Genome-wide linkage analysis of serum creatinine in three isolated European populations.
Pattaro C., Aulchenko YS., Isaacs A., Vitart V., Hayward C., Franklin CS., Polasek O., Kolcic I., Biloglav Z., Campbell S., Hastie N., Lauc G., Meitinger T., Oostra BA., Gyllensten U., Wilson JF., Pichler I., Hicks AA., Campbell H., Wright AF., Rudan I., van Duijn CM., Riegler P., Marroni F., Pramstaller PP., EUROSPAN Consortium None.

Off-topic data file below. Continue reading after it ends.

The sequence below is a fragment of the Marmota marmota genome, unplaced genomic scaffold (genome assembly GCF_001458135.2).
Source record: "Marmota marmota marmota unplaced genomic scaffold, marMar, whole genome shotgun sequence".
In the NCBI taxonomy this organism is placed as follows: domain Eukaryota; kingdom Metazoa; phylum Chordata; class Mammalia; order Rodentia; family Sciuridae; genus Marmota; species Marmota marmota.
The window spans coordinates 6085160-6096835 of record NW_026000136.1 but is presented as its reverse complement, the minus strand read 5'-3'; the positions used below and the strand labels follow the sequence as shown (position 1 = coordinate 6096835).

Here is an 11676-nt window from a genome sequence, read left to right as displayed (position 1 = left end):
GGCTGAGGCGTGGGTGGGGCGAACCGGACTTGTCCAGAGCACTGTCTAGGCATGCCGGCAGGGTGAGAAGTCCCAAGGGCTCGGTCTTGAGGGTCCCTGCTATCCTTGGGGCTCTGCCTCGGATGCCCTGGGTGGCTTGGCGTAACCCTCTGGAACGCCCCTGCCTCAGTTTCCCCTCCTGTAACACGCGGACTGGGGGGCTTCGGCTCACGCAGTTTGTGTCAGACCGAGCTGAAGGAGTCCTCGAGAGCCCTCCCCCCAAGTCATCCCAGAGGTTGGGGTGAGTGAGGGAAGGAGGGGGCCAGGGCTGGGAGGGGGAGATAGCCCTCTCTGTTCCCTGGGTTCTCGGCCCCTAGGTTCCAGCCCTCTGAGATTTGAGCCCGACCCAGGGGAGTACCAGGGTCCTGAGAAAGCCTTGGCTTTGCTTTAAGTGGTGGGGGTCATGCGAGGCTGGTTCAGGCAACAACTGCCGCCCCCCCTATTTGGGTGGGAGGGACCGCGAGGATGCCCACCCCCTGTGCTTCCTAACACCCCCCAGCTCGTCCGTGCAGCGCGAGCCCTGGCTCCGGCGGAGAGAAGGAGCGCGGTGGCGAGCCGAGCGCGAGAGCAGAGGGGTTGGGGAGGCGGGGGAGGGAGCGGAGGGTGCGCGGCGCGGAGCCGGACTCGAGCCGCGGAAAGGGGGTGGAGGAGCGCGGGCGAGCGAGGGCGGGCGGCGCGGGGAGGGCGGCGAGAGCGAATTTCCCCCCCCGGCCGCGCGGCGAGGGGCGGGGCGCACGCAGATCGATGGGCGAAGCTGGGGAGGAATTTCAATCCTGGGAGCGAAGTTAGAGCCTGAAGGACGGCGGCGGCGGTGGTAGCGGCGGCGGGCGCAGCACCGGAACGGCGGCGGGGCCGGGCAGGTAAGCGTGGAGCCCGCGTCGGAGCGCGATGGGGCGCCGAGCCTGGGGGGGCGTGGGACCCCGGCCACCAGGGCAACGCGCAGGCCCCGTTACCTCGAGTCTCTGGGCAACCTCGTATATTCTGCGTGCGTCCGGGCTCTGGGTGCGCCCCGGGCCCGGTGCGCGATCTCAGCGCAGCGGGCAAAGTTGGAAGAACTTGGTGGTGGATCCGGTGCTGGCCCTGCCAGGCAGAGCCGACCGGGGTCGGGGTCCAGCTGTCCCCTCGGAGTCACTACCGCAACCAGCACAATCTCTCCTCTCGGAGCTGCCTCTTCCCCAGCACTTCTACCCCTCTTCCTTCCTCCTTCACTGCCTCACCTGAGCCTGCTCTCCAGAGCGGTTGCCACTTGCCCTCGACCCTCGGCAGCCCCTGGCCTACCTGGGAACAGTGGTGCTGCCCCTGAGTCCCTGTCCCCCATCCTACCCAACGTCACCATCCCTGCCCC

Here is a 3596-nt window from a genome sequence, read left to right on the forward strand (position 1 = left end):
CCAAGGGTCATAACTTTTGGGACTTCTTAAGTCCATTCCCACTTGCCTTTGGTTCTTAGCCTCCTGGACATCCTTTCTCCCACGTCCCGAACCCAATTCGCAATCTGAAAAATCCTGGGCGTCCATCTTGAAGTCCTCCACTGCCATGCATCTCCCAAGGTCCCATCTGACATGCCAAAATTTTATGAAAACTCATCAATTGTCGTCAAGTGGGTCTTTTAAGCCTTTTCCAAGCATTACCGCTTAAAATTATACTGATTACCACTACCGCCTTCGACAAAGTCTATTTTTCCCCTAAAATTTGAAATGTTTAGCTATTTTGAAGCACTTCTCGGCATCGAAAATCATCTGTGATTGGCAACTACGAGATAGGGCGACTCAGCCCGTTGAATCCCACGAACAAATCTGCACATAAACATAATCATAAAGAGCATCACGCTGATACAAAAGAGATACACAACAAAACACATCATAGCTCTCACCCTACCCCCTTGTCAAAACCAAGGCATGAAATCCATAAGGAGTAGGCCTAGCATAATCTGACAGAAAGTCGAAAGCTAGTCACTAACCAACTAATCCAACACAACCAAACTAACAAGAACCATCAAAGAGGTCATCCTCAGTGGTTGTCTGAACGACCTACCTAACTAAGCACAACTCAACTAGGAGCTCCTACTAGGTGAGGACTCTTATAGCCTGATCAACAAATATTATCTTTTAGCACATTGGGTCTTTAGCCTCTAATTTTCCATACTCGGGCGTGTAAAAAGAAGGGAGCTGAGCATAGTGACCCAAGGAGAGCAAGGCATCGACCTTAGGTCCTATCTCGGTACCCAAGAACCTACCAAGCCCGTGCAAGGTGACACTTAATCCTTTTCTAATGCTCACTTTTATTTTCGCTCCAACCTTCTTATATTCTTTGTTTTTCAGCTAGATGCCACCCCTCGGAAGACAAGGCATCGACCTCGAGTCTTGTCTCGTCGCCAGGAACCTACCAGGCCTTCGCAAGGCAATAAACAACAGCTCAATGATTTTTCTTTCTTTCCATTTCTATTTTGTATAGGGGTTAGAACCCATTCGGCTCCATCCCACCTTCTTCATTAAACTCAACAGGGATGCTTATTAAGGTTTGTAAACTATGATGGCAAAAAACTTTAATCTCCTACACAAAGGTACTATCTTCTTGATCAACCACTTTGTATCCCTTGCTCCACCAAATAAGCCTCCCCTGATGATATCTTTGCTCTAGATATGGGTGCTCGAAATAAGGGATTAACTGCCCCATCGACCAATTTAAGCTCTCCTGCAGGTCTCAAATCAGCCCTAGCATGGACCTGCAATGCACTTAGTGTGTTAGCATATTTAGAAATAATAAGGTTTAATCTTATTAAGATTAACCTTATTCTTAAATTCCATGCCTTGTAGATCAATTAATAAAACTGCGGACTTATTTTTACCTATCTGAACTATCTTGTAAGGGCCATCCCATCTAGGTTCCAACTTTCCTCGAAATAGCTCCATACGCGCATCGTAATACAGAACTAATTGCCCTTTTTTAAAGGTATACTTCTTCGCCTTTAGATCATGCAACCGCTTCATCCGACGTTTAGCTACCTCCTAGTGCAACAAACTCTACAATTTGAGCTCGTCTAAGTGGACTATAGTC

There is increasing evidence for a role of genetic predisposition in the etiology of kidney disease, but linkage scans have been poorly replicated. Here we performed a genome-wide linkage analysis of serum creatinine on 2859 individuals from isolated villages in South Tyrol (Italy), Rucphen (The Netherlands) and Vis Island (Croatia), populations that have been stable and permanently resident in their region. Linkage of serum creatinine levels to loci on chromosomes 7p14, 9p21, 11p15, 15q15-21, 16p13, and 18p11 was successfully replicated in at least one discovery population or in the pooled analysis. A novel locus was found on chromosome 10p11. Linkage to chromosome 22q13, independent of diabetes and hypertension, was detected over a region containing the non-muscle myosin heavy chain type II isoform A (MYH9) gene (LOD score=3.52). In non-diabetic individuals, serum creatinine was associated with this gene in two of the three populations and in meta-analysis (SNP rs11089788, P-value=0.0089). In populations sharing a homogeneous environment and genetic background, heritability of serum creatinine was higher than in outbred populations, with consequent detection of a larger number of loci than reported before. Our finding of a replicated association of serum creatinine with the MYH9 gene, recently linked to pathological renal conditions in African Americans, suggests that this gene may also influence kidney function in healthy Europeans.